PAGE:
1. Those of a certain age all have that exact story and emotion, regardless of the actual album, we all had that day.
    Streaming and MP3s can never raise goosepbumps 47 years down the line...

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  2. I love this. Every jump, every scratch and every hiss of an LP can bring up a forgotten memory I find. I have Elvis' 40 Greatest Hits double album that I played and played and played and still to this day when I play it I am reminded of a certain long hot summer.

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  3. First time I have read any of your blogs. I'll be back.

    It brought back memories of my first vinyl, Bowie's Hunky Dory, an album I still listen to regularly today.

    I had first heard the album in early '72 round a friends house and was blown away by it. I can remember my excitement going to my local record shop on the Saturday and eagerly parting with my money. One of the assistants in the store was blind and used to ask what album you were buying. He knew every track on every album it seemed and used to offer his opinion on each purchase.

    Nothing can beat the feel, the smell and the touch of the vinyl.

    And album covers. Another memory from the past lost to the younger generation.

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  4. Fatfish,Who better to serve you! The blind have usually have a deeper soul connection to music than rest of us.

    Thatnaggingfeeling, My album reminds of not only of many summer nights, but also of many cold winter ones as well!! :)

    Spurssimon, many are reverting back to vinyl, that includes me!

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  5. SpursSimon, Many are reverting back to vinyl, including me.

    thatnaggingfeeling, My album not only reminds me of many "hot summer"nights, but few cold winter ones too!

    Fatfish, Who better to advise on music! The blind,usually, have a deeper connection to music than the rest of us.

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  6. Brian Jones finished off his Art A level at my school: until he arrived I had the longest hair.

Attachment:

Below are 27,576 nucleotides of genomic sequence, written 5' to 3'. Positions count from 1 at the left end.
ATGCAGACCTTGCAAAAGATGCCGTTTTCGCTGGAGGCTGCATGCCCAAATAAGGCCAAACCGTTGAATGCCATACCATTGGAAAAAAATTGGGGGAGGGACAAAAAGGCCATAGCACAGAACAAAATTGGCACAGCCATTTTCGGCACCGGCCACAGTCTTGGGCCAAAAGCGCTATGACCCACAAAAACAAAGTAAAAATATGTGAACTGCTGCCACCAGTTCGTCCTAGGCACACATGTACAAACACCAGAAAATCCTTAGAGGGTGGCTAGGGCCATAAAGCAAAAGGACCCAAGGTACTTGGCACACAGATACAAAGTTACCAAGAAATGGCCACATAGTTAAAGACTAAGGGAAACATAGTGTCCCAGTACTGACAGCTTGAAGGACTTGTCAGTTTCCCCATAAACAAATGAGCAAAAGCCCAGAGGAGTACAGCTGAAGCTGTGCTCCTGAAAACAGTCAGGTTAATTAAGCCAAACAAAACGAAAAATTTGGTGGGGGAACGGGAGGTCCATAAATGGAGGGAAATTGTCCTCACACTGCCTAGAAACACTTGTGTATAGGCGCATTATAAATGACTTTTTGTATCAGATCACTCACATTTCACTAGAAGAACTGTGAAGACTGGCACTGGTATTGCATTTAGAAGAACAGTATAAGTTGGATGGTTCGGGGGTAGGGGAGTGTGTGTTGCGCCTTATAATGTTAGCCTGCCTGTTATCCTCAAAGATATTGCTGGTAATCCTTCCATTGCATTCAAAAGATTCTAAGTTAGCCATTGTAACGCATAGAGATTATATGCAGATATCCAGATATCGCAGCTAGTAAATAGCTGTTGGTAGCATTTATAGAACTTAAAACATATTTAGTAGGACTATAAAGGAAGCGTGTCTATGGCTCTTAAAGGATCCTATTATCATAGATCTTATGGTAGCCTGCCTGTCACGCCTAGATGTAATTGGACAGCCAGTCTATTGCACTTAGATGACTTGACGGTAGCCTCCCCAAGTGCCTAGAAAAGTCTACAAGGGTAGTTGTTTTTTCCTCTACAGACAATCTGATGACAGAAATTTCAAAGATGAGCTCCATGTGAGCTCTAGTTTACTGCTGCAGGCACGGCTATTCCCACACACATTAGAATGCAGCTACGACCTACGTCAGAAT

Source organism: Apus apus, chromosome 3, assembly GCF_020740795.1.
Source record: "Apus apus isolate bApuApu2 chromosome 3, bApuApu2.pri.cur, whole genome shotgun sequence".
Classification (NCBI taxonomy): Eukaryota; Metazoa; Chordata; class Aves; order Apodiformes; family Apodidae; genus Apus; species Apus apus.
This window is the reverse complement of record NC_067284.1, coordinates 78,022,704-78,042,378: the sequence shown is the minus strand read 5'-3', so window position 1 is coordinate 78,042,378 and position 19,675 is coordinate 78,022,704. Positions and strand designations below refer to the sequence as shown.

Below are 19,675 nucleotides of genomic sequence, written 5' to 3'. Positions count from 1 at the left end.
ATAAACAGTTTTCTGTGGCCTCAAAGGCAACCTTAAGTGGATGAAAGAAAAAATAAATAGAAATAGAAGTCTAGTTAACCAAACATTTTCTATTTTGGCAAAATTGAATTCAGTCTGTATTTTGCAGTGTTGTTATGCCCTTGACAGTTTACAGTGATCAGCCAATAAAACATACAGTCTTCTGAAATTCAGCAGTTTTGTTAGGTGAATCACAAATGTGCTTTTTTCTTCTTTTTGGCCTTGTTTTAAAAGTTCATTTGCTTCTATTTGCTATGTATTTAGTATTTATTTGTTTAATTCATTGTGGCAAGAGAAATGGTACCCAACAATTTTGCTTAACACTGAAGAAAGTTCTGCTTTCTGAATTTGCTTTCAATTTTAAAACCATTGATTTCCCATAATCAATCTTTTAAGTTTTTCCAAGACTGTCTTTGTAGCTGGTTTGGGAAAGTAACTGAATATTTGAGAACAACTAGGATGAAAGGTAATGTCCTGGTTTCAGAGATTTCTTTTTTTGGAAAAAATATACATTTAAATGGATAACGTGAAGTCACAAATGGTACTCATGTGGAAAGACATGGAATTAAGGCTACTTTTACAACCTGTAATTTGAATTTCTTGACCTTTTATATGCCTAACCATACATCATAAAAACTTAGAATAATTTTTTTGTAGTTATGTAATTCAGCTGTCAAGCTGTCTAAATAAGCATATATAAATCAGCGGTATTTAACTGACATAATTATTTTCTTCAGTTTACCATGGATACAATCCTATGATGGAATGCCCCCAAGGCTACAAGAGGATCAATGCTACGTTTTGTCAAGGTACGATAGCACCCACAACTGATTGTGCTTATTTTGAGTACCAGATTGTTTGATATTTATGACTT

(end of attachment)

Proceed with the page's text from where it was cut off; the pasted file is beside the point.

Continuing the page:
Let's spend the night together was a great track. The cool kids tried to play like Muddy Waters, Son House etc.

    My tastes still included Frank Sinatra, Brenda Lee, and some jazz.

    Music is the food of life: posing is part of it's comedy.

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  7. Your last sentence puts it so well.You could say 'It's only rock&roll' but I love it! By the way my tastes also include talents such as, Nat King Cole and Louis Armstrong. :)

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  8. This is brilliant. I remember what it was like getting the vinyl out for the first time. It was shiny and it smelled so good. Then you put the needled down on the groove and hopefully there was no scratch at all.

    On the other hand, I have gotten rid of nearly all my vinyl and almost all my CDs. I don't own a turntable and have no desire to buy one. Come to think of it, outside the car CD player and my laptop, I don't have a CD player either.

    I've jumped feet first into a fully digital world, and I love it. I hated lugging the very heavy vinyl collection, and CDs were no better. I find the digital experience more immediate and more intimate. I love my iPod and the ability to have 25,000+ songs at my fingertips.

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  9. When I bought my first album, it was in another world. Money was tight,especially for a young boy, it took a couple of months to get that lousy couple of quid together.You could compare buying that first album to having sex for the first time! :)
    Hope you checked your albums for collectors items before chucking them out.